Earlier this week Coding Dojo had a very informative lecture on Internet 101/How to Scale and Build Web Applications by our friend Nick Avgerinos from Hackbright Academy!

Nick, an instructor, chose to cover a more basic and yet important topic for this lecture because to his surprise, he noticed that new developers don’t really know how the Web works. Because these developers are doing so many cool things on the web, it is crucial for them to know what happens from when you enter a web address to when you have your destination page loaded. He lectured about how the Internet works in a broad overview, covering DNS, Gateway, ISP, Server, and more.

Nick tends to be more of a generalist versus a specialist and is very interested in knowing about how things work. He highly recommended everyone to always ask WHY when it comes to technology in order to figure out how different aspects of the technology work.

Both of our classes took away some great key points about the basic flow of the Internet and inspiration from Nick’s professional background. Nick’s professional background includes him being the Director of Engineering at KIXEYE, Senior Systems Engineer at Adobe Systems, Director of Software Engineering at Sputnik, Inc. and Director of Software Engineering at VoiIP, Inc.!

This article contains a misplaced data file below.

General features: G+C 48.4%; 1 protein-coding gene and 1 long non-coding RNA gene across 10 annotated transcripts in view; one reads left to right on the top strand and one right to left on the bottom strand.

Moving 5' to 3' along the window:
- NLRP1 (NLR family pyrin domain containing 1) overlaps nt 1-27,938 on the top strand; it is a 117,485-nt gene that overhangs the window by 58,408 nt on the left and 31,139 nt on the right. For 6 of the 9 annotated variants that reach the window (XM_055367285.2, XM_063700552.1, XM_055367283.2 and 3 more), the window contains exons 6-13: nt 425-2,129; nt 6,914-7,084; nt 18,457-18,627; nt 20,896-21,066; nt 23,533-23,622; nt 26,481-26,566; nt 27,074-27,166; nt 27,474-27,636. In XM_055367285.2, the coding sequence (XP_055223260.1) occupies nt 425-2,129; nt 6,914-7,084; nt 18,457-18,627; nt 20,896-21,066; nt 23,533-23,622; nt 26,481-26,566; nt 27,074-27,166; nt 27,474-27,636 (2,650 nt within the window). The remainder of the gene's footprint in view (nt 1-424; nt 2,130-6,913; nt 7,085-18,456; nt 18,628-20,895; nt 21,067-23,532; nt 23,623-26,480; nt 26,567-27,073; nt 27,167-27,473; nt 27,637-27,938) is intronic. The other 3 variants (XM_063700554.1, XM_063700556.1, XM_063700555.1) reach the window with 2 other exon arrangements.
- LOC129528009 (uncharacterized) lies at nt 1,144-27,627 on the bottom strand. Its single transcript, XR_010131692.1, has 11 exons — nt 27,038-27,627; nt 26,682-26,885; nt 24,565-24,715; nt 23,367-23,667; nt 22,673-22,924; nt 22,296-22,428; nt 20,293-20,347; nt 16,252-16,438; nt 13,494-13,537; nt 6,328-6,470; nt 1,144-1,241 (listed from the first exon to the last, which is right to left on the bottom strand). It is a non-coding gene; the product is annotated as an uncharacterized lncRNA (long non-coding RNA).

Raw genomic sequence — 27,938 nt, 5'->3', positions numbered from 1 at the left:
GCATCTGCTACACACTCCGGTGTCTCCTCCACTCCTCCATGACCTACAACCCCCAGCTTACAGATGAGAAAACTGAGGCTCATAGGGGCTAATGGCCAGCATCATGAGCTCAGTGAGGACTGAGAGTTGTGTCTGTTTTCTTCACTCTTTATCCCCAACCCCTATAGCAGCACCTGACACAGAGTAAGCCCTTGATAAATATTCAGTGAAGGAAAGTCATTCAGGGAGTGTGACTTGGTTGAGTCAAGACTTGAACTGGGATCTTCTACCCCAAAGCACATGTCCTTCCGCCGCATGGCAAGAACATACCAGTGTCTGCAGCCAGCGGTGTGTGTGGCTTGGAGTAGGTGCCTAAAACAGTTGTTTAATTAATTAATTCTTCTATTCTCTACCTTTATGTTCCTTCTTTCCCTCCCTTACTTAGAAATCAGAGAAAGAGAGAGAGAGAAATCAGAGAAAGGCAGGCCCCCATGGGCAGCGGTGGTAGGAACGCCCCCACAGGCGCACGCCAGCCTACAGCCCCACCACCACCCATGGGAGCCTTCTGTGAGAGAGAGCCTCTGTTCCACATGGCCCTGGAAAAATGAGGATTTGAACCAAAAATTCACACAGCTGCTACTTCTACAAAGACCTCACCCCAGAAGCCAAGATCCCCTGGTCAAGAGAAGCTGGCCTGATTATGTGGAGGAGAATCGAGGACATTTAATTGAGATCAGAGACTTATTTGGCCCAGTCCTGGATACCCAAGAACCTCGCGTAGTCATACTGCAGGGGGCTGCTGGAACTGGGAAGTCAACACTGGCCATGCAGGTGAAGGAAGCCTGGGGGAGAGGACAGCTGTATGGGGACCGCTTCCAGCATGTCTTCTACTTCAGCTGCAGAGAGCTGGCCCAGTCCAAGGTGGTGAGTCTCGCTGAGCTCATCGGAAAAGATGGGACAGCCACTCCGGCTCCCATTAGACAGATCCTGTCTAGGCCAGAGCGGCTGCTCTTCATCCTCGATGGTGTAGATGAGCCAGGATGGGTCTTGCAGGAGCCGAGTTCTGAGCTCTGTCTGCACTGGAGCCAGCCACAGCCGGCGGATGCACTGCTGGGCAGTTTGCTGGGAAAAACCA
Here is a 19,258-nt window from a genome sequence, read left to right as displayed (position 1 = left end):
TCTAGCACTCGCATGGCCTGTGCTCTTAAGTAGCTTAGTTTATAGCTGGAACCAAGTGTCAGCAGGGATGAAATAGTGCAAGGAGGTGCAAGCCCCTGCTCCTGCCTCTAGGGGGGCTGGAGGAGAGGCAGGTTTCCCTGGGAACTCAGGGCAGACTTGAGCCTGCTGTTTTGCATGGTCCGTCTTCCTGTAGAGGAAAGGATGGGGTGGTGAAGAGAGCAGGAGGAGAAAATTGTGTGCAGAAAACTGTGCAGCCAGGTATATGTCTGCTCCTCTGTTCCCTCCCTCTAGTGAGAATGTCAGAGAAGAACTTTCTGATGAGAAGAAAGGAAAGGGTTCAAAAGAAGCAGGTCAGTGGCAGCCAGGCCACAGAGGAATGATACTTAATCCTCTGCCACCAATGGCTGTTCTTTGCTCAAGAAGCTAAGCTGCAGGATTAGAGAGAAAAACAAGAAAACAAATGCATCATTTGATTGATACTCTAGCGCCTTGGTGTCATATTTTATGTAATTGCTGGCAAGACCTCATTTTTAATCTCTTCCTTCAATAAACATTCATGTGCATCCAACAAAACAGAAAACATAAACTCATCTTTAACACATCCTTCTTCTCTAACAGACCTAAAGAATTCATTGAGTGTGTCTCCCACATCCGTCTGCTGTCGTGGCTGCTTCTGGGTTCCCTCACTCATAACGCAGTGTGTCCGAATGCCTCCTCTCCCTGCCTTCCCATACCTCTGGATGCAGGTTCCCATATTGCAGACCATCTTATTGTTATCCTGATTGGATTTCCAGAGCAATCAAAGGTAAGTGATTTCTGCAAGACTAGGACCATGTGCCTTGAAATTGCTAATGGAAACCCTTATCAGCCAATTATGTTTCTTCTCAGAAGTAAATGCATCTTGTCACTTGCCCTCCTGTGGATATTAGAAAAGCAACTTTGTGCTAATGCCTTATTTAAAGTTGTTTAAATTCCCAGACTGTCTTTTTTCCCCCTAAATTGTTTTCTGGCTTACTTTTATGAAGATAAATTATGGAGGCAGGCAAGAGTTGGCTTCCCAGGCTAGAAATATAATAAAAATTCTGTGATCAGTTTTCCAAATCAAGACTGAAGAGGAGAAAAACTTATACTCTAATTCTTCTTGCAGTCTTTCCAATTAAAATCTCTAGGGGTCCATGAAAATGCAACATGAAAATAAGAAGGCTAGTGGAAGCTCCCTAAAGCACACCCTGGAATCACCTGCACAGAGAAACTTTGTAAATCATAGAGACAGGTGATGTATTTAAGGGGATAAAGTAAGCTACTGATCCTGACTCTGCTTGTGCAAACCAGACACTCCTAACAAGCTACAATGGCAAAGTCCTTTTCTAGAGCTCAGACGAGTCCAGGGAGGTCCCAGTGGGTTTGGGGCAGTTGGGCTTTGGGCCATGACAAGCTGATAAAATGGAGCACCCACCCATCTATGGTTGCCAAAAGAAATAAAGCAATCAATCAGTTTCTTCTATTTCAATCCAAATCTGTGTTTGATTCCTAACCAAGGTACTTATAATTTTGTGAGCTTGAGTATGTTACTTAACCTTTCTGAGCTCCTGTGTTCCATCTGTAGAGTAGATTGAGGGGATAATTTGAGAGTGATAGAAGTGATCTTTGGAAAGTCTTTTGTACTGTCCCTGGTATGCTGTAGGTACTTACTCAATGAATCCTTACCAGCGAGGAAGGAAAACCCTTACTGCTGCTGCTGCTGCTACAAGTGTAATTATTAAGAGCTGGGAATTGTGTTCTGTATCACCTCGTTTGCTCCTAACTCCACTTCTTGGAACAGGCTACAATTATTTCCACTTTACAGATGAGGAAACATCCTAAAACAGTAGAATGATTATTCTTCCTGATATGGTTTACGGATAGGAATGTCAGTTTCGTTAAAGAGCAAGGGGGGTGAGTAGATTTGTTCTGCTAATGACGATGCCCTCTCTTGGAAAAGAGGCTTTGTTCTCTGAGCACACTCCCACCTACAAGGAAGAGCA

One of the most interesting topics that Nick covered was more personal than instructional. He spoke to the class about his switch from being a director at tech companies to an educational company that focuses on teaching programming. He explained that as a past hiring manager, he was uncertain about the credibility of programming bootcamps and if the graduates truly knew how to code. After watching someone close to him not only excel, graduate, but land a job after being enrolled in a programming bootcamp, his curiosity peaked. He checked out the program and decided to teach at Hackbright Academy to feed his curiosity and to his astonishment, he realized the true potential of programming bootcamps.

He believes that being in a programming bootcamp is similar to having a full-time developer position. The students are at the camp for 40 hours a week (if not more!), coding. They learn an INCREDIBLE amount, way more programming than one learns while enrolled in a 4 year Computer Science program at a university (and he said this from personal experience!). We absolutely agree!

Nick, thank you so much for taking the time out of your day to come speak about your career path and lecture us on cool tech!